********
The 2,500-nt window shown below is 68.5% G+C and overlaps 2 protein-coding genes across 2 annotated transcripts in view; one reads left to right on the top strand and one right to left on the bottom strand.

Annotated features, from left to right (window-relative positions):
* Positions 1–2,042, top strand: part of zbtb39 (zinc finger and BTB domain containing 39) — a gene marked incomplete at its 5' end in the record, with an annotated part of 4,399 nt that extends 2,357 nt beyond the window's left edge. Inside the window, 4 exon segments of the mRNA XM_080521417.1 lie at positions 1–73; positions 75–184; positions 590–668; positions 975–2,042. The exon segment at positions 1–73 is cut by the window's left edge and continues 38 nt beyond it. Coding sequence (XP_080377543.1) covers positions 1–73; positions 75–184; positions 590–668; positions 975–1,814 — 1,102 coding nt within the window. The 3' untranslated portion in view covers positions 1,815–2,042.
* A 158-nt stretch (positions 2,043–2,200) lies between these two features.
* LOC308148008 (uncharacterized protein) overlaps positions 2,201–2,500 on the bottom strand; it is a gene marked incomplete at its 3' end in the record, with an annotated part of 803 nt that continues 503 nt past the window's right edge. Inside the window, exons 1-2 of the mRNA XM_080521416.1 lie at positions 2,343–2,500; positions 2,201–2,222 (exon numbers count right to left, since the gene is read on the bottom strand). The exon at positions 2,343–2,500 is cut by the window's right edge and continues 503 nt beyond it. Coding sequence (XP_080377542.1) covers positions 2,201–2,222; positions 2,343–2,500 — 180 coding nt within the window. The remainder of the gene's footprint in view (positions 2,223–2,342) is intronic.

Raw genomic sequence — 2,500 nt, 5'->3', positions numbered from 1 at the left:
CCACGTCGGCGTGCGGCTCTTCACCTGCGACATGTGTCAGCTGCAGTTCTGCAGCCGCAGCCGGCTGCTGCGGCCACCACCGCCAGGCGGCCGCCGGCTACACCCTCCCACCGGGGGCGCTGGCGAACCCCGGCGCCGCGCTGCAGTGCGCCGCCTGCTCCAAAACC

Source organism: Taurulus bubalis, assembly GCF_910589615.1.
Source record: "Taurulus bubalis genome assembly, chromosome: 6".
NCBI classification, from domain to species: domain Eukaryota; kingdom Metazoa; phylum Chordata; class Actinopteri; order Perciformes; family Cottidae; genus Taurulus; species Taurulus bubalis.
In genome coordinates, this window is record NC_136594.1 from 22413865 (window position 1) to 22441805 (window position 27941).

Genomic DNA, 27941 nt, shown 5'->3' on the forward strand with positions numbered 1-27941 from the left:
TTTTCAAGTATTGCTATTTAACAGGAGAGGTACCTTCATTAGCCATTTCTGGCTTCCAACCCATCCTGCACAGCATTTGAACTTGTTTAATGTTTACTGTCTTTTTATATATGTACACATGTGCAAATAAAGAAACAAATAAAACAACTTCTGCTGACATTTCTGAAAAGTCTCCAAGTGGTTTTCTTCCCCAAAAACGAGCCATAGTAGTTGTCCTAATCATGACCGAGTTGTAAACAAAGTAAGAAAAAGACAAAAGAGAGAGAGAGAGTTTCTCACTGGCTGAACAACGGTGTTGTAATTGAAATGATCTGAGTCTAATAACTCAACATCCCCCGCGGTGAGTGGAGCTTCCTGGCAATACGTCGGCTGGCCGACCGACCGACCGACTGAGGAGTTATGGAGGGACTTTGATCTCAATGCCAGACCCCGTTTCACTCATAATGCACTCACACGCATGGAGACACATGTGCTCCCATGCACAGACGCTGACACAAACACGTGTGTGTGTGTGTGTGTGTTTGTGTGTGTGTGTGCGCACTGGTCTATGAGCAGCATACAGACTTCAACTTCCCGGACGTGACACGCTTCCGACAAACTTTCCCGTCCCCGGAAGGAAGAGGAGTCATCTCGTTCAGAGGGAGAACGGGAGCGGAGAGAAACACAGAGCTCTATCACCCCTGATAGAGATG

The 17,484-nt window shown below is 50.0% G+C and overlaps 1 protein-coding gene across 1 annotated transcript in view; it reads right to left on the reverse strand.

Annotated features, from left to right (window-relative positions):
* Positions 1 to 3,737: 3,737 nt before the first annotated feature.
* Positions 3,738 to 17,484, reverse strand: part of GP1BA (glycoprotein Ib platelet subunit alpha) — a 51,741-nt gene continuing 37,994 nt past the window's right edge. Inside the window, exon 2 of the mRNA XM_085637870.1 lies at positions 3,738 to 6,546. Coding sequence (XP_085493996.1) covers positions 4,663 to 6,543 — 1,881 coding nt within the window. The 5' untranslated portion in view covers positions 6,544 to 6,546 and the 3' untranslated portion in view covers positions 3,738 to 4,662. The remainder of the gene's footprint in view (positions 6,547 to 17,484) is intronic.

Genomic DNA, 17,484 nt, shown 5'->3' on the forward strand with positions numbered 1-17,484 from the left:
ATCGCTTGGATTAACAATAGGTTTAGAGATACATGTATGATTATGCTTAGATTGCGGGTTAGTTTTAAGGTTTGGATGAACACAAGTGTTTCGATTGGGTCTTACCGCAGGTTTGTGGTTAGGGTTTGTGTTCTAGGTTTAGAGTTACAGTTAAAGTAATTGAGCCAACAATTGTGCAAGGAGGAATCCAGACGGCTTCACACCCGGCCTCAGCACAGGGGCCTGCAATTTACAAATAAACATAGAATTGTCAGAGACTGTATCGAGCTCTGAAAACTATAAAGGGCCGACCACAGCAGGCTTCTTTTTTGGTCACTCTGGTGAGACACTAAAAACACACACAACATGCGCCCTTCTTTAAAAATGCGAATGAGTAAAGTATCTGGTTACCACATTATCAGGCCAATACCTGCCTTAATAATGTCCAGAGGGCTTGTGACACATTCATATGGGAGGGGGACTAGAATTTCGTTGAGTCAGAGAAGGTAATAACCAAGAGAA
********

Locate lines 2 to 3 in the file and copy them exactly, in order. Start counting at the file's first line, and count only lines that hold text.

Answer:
Annotated features, from left to right (window-relative positions):
* Positions 1–2,042, top strand: part of zbtb39 (zinc finger and BTB domain containing 39) — a gene marked incomplete at its 5' end in the record, with an annotated part of 4,399 nt that extends 2,357 nt beyond the window's left edge. Inside the window, 4 exon segments of the mRNA XM_080521417.1 lie at positions 1–73; positions 75–184; positions 590–668; positions 975–2,042. The exon segment at positions 1–73 is cut by the window's left edge and continues 38 nt beyond it. Coding sequence (XP_080377543.1) covers positions 1–73; positions 75–184; positions 590–668; positions 975–1,814 — 1,102 coding nt within the window. The 3' untranslated portion in view covers positions 1,815–2,042.